RICHMOND, Va. (WRIC) — Corrections officers have had an ominous warning for the public: Our state prisons are facing a critical staffing shortage.
8News has spent more than year exposing high turnover and low staffing at Virginia prisons. Lawmakers vowed to do something.
“We certainly have to do something to address this problem,” Delegate Roslyn Tyler of the 75th District told 8News back in June of 2018.
“Right now, the General Assembly needs to be doing more,” Delegate Michael Mullin of the 93rd District added.
The General Assembly session has come and gone, however, and there’s been little action when it comes to beefing up prison staffing.Why should we all care? Corrections officers protect us from some of the state’s most violent criminals, but they’ve been telling 8News they are struggling to keep our prisons secure.
“Night shift has only one officer working,” wrote one corrections officer in an email to 8News.
Another anonymously told us this, “They are hiring many undesirable individuals just to have a warm body on post.”
Another writes, “we officers do not have a voice in the General Assembly.”
Donald Baylor, the Director of Organizing for the Corrections Officer’s Association, has tried to be their voice but says it has been rough. Officers have been attacked, counselor’s assaulted and forced to work long hours.
“We are disappointed, but we know the fight goes on,” he told 8News about the lack of legislation passed during the General Assembly.
Corrections officers did get a 2 percent raise like all state employees, but it still leaves them far short of the national average for those who put their lives on the line.A bill that would have given corrections officer’s protection under the Virginia Worker’s Compensation Act failed.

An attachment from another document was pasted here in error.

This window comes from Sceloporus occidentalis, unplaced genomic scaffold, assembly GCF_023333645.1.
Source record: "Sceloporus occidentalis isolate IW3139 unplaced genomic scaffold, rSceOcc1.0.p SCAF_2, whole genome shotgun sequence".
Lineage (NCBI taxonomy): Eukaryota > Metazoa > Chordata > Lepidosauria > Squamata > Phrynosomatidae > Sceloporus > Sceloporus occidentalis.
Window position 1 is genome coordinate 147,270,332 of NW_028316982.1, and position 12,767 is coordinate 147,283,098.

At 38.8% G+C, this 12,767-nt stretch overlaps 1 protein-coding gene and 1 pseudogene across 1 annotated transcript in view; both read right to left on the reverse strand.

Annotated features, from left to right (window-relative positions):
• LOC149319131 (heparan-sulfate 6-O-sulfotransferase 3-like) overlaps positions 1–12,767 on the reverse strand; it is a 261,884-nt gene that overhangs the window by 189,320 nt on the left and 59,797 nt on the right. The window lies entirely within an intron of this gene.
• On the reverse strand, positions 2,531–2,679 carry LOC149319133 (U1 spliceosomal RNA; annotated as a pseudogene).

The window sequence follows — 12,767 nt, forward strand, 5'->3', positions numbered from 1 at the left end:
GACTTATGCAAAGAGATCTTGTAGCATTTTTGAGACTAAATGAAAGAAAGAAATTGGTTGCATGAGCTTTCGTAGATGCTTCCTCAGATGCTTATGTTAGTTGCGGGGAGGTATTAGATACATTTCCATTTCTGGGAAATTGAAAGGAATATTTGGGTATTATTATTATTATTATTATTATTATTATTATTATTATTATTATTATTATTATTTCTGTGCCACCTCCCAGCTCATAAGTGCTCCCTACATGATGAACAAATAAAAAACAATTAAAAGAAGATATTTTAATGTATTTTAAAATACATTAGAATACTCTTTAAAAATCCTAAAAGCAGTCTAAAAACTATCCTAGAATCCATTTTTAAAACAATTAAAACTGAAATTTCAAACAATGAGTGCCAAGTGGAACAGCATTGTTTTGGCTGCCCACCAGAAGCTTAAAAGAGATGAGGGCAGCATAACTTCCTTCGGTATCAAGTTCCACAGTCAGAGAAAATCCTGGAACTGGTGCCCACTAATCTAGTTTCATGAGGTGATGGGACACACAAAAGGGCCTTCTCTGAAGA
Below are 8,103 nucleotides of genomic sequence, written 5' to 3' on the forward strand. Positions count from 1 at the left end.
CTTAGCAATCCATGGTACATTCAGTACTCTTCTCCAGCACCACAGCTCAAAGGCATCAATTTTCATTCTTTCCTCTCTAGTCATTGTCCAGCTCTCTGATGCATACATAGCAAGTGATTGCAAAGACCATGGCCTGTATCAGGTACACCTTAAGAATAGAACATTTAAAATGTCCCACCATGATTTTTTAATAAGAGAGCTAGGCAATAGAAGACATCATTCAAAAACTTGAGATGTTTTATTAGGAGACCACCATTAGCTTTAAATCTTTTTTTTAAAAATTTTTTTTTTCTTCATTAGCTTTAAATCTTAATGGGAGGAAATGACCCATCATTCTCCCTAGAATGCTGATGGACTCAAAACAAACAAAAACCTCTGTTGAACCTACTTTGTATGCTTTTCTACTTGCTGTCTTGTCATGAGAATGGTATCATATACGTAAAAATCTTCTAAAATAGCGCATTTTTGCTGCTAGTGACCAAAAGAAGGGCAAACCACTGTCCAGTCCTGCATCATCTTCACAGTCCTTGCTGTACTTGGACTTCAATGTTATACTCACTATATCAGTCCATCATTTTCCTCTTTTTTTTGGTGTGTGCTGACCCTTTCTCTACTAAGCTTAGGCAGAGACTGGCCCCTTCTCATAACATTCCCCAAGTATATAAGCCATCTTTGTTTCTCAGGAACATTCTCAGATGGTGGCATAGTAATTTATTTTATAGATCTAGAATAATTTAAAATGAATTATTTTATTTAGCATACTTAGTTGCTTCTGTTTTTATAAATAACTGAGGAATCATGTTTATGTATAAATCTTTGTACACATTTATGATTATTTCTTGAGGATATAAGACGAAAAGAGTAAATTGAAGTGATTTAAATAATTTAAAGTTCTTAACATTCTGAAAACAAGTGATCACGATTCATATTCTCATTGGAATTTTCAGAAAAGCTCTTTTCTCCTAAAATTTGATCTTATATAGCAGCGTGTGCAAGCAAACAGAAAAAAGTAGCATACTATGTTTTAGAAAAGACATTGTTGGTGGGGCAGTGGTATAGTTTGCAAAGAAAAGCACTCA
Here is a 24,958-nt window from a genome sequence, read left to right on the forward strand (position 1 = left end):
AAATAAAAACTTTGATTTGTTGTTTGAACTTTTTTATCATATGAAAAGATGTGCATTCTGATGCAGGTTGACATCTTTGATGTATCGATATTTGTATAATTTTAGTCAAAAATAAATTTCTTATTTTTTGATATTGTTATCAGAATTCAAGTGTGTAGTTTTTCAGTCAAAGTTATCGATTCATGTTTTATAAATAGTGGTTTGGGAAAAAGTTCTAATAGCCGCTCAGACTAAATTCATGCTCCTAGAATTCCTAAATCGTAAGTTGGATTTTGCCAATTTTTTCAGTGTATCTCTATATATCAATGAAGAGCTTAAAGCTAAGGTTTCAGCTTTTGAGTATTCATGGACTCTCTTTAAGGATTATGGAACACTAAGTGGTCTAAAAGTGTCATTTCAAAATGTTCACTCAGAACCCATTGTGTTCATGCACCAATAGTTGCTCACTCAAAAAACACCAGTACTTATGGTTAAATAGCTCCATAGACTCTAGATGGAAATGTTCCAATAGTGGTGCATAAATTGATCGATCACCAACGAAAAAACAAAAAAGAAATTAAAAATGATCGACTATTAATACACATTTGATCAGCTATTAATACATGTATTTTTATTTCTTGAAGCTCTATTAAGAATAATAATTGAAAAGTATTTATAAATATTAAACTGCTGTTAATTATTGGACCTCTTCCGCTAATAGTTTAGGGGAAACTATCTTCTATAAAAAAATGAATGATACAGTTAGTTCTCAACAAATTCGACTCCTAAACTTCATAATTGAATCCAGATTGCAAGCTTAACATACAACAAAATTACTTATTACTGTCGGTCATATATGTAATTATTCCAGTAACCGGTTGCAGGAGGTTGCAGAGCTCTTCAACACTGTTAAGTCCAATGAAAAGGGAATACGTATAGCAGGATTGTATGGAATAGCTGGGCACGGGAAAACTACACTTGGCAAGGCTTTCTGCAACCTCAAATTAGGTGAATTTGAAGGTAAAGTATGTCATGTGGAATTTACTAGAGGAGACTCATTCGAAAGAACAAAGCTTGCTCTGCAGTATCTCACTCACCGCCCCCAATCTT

“Basically, the only uniformed public safety group that has yet to be given any protections under worker’s comp, is the corrections officer,” Baylor said. “Mind you, that this is a person who works in one of the most hostile and dangerous environments in the Commonwealth.”
“They feel like the red-headed stepchild of law enforcement.” — Donald Baylor
Another measure that would have called for a study into staffing and compensation at the DOC was tabled. Baylor shared with 8News the rising number of separations from DOC over the last few years.
“In 2013, it was 1077, in 2014, 1236, in 2015, 1,398,” he explained.
However, those numbers shouldn’t be news to lawmakers. Baylor has been sounding the alarm for years and 8News uncovered a presentation dating back to 2014 that warned lawmakers of the high turnover.
“Personally, I am not one that feels that another study is needed. We should be at the point now where we know it’s time to do the right thing,” Baylor said.8News has found failing to act could be costing the state more in the long run.
Data from the Department of Corrections shows last year 1,587 employees — mostly corrections officers — left the DOC.
The cost to recruit each officer is $216.79. The cost to train each officer more than $18,831. The loss to the department when those officers walked away was $30,228,842.73.
“It is it’s a lot of money that we seem to be just throwing out the window,” Baylor said.
Delegate Mike Mullin tells 8News he had high hopes this past session. He says the GA’s first priority is protecting Virginians. He says corrections officers keep us safe and are not being compensated properly.
“That is dangerous,” he said. “We in the General Assembly need to get our act together.”